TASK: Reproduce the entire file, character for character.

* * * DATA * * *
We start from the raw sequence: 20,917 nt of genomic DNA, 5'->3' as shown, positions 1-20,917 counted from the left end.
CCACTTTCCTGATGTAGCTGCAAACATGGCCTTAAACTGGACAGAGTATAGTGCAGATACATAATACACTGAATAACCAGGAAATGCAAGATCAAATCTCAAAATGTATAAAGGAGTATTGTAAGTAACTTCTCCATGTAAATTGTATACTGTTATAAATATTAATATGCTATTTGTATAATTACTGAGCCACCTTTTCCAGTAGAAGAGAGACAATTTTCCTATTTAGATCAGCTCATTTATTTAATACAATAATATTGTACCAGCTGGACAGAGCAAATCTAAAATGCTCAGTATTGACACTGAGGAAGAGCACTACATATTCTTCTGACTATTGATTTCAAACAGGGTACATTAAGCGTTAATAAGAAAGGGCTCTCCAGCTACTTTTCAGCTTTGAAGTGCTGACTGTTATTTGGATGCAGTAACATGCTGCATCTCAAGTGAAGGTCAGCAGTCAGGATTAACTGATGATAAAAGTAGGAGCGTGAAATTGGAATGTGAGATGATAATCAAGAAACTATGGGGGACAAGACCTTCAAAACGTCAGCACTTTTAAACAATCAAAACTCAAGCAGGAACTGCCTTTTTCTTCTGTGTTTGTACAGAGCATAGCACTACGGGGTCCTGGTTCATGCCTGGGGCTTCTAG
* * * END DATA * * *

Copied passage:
We start from the raw sequence: 20,917 nt of genomic DNA, 5'->3' as shown, positions 1-20,917 counted from the left end.
CCACTTTCCTGATGTAGCTGCAAACATGGCCTTAAACTGGACAGAGTATAGTGCAGATACATAATACACTGAATAACCAGGAAATGCAAGATCAAATCTCAAAATGTATAAAGGAGTATTGTAAGTAACTTCTCCATGTAAATTGTATACTGTTATAAATATTAATATGCTATTTGTATAATTACTGAGCCACCTTTTCCAGTAGAAGAGAGACAATTTTCCTATTTAGATCAGCTCATTTATTTAATACAATAATATTGTACCAGCTGGACAGAGCAAATCTAAAATGCTCAGTATTGACACTGAGGAAGAGCACTACATATTCTTCTGACTATTGATTTCAAACAGGGTACATTAAGCGTTAATAAGAAAGGGCTCTCCAGCTACTTTTCAGCTTTGAAGTGCTGACTGTTATTTGGATGCAGTAACATGCTGCATCTCAAGTGAAGGTCAGCAGTCAGGATTAACTGATGATAAAAGTAGGAGCGTGAAATTGGAATGTGAGATGATAATCAAGAAACTATGGGGGACAAGACCTTCAAAACGTCAGCACTTTTAAACAATCAAAACTCAAGCAGGAACTGCCTTTTTCTTCTGTGTTTGTACAGAGCATAGCACTACGGGGTCCTGGTTCATGCCTGGGGCTTCTAG